Stan Uris and the Sewer Orgy in Stephen King’s It

It has long puzzled fans of the novel It why Stan Uris is the only one who kills himself when his childhood memories come flooding back. The other six kids’ encounters with It were as bad as Stan’s, and they weren’t driven to suicide. Something in particular pushed Stan over the edge, but the novel doesn’t explain what. Fans of the novel have tried:

(1) The usual answer is that Stan is the most skeptical member of the Club, relying on logic and reason more than anyone, and is the least of the seven willing to accept that It actually exists. Thus he was too emotionally fragile to face It a second time.

(2) However, it is also implied that Stan was the only one who had somehow become aware that It was female (and pregnant), something that Bill, Richie, and Ben learn in their second encounter with It as adults. Thus Stan chose death over returning to Derry to face the ancient terror that could lay eggs and multiply its terror a thousandfold.

The first suggestion is likely true, but if the second is also true, then it raises an interesting point about the sewer orgy. Stan would have probably freaked out over the idea of gang-banging “Queen” Beverly. She would have come across as a grotesque parody of It, orchestrating her own sex-rite down in Derry’s sewers, and in a mystical orgy that defies the sense and reason he holds precious. Beverly’s seduction of him would have probably amounted to a rape, and a more traumatic one than Eddie’s and the others’.

Many readers seem unaware that what Beverly is doing in the sewer orgy amounts to rape, but the text makes it pretty clear that it is, as I will show below. I’m not saying Beverly is a monster by any means. Eleven-year old kids aren’t accountable in the way adults and even teenagers are. She is actually easy to empathize with when she dominates the boys, because what she is ultimately doing is reclaiming something from an abusive father — her sense of self that her father diminished. Granted she is doing this at the expense of someone like Eddie, but even if she is wrong, it is the sort of wrong that should be weighed according to how we judge young kids who aren’t yet wise in the ways of the world.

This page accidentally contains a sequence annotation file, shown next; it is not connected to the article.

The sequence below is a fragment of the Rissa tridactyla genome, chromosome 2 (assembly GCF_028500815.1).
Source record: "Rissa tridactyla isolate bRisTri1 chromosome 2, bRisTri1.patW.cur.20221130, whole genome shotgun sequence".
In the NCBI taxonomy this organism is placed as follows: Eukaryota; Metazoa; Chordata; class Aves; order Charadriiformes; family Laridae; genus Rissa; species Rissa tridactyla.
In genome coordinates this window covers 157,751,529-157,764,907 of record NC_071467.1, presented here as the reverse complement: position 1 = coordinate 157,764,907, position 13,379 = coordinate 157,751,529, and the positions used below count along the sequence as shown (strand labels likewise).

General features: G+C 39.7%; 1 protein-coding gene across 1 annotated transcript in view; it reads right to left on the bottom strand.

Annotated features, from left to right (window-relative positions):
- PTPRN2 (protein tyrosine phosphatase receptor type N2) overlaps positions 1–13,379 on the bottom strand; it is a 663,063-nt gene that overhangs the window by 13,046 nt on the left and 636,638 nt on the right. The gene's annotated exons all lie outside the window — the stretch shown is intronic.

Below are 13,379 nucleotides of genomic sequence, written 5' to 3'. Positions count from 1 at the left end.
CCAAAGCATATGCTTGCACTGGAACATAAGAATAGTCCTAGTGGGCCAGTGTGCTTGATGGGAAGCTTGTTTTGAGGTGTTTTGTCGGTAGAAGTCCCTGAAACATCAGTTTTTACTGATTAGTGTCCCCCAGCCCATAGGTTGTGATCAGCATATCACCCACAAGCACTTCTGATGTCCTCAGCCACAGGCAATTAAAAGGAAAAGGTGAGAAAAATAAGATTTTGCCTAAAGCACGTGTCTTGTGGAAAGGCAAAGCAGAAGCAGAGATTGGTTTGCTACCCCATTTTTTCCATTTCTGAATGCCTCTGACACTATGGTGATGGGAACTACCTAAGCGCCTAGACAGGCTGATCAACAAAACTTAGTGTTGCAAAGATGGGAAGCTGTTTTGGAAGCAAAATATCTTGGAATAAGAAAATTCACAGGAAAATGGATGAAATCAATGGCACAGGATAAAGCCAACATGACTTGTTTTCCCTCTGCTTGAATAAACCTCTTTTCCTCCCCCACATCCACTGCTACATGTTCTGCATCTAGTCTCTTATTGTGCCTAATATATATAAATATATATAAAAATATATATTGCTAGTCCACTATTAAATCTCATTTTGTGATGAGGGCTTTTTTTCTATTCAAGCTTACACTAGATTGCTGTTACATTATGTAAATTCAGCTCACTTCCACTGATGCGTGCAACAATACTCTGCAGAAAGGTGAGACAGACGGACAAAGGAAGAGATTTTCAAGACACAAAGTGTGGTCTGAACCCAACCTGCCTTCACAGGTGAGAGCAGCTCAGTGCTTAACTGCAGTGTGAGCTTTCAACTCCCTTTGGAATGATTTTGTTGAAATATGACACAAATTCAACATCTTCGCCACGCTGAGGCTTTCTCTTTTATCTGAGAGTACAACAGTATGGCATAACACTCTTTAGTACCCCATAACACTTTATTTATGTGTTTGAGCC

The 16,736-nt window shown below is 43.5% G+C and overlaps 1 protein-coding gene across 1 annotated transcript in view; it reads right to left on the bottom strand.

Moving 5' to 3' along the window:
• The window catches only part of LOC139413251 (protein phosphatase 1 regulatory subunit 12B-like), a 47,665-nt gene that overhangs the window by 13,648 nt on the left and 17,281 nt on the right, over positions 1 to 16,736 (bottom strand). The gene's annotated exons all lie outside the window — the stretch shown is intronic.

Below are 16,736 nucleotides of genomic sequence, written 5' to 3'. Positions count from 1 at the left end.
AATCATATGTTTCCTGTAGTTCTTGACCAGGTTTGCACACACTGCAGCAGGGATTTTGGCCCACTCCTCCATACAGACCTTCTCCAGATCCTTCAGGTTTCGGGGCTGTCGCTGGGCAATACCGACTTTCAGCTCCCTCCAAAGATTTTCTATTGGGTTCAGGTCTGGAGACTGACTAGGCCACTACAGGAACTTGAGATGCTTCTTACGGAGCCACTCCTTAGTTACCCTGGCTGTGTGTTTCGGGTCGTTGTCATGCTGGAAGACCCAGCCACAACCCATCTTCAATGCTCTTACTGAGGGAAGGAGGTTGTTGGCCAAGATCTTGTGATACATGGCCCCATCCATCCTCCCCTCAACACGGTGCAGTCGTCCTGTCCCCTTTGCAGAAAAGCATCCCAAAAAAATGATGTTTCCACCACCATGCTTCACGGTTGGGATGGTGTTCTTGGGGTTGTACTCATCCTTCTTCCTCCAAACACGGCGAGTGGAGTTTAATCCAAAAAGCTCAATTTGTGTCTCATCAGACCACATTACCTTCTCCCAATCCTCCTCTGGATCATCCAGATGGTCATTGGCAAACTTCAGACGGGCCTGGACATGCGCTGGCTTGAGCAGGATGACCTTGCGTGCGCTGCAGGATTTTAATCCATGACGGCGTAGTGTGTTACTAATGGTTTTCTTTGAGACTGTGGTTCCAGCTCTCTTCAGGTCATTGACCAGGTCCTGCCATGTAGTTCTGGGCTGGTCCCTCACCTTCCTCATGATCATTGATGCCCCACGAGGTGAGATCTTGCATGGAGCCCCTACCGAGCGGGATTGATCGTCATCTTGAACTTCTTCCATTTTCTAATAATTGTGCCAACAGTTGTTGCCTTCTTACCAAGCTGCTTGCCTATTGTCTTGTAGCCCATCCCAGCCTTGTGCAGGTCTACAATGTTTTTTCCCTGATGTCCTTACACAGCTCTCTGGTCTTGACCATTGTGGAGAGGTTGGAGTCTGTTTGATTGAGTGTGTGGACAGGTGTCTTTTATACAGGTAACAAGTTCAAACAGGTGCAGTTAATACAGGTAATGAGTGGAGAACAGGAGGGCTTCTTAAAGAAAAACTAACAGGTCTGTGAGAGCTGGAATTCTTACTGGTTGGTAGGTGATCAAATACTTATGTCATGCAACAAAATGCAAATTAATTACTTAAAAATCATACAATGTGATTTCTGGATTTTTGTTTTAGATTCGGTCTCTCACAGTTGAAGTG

Here is the text describing the first orgy act, with Eddie. My notes in bold follow the non-consensual elements.

Eddie comes to her first, because he is the most frightened. He comes to her not as her friend of that summer, or as her brief lover now, but the way he would have come to his mother only three or four years ago, to be comforted; he doesn’t draw back from her smooth nakedness and at first she doubts if he even feels it. He is trembling, and although she holds him in the darkness is so perfect that even this close she cannot see him; except for the rough cast he might as well be a phantom.

“What do you want?” he asks her.

“You have to put your thing in me,” she says.

He tries to pull back but she holds him [using force] and he subsides against her. She has heard someone — Ben, she thinks — draw in his breath.

“Bevvie, I can’t do that. I don’t know how –“

“I think it’s easy. But you’ll have to get undressed.” She thinks about the intricacies of managing cast and shirt, first somehow separating and then rejoining them, and amends, “Your pants, anyway.”

“No, I can’t!” [“No” means “no”.]  But she thinks part of him can, and wants to, because his trembling has stopped and she feels something small and hard which presses against the right side of her belly. [Rapists justify themselves this way when victims are betrayed by their bodies. Eddie’s body is saying yes, but his mind is saying no.]